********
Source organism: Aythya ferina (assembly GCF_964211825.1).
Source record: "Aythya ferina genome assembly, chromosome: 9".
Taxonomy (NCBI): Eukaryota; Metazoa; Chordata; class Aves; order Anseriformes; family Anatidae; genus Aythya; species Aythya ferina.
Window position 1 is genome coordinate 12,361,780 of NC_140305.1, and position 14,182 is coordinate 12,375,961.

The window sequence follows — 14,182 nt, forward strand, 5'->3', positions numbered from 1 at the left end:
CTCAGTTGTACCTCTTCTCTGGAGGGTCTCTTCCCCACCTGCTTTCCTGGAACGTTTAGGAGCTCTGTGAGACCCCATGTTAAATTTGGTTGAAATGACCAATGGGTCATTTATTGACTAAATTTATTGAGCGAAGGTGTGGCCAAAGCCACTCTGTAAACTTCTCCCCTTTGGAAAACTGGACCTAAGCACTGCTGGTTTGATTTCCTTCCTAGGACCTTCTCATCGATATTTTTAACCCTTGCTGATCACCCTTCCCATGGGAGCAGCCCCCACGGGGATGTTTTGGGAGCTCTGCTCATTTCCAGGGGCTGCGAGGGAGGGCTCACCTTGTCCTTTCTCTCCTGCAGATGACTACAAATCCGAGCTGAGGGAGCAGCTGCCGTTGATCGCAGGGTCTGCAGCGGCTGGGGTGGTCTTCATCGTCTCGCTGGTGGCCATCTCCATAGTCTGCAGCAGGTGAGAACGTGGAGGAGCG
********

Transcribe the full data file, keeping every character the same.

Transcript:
Source organism: Aythya ferina (assembly GCF_964211825.1).
Source record: "Aythya ferina genome assembly, chromosome: 9".
Taxonomy (NCBI): Eukaryota; Metazoa; Chordata; class Aves; order Anseriformes; family Anatidae; genus Aythya; species Aythya ferina.
Window position 1 is genome coordinate 12,361,780 of NC_140305.1, and position 14,182 is coordinate 12,375,961.

The window sequence follows — 14,182 nt, forward strand, 5'->3', positions numbered from 1 at the left end:
CTCAGTTGTACCTCTTCTCTGGAGGGTCTCTTCCCCACCTGCTTTCCTGGAACGTTTAGGAGCTCTGTGAGACCCCATGTTAAATTTGGTTGAAATGACCAATGGGTCATTTATTGACTAAATTTATTGAGCGAAGGTGTGGCCAAAGCCACTCTGTAAACTTCTCCCCTTTGGAAAACTGGACCTAAGCACTGCTGGTTTGATTTCCTTCCTAGGACCTTCTCATCGATATTTTTAACCCTTGCTGATCACCCTTCCCATGGGAGCAGCCCCCACGGGGATGTTTTGGGAGCTCTGCTCATTTCCAGGGGCTGCGAGGGAGGGCTCACCTTGTCCTTTCTCTCCTGCAGATGACTACAAATCCGAGCTGAGGGAGCAGCTGCCGTTGATCGCAGGGTCTGCAGCGGCTGGGGTGGTCTTCATCGTCTCGCTGGTGGCCATCTCCATAGTCTGCAGCAGGTGAGAACGTGGAGGAGCG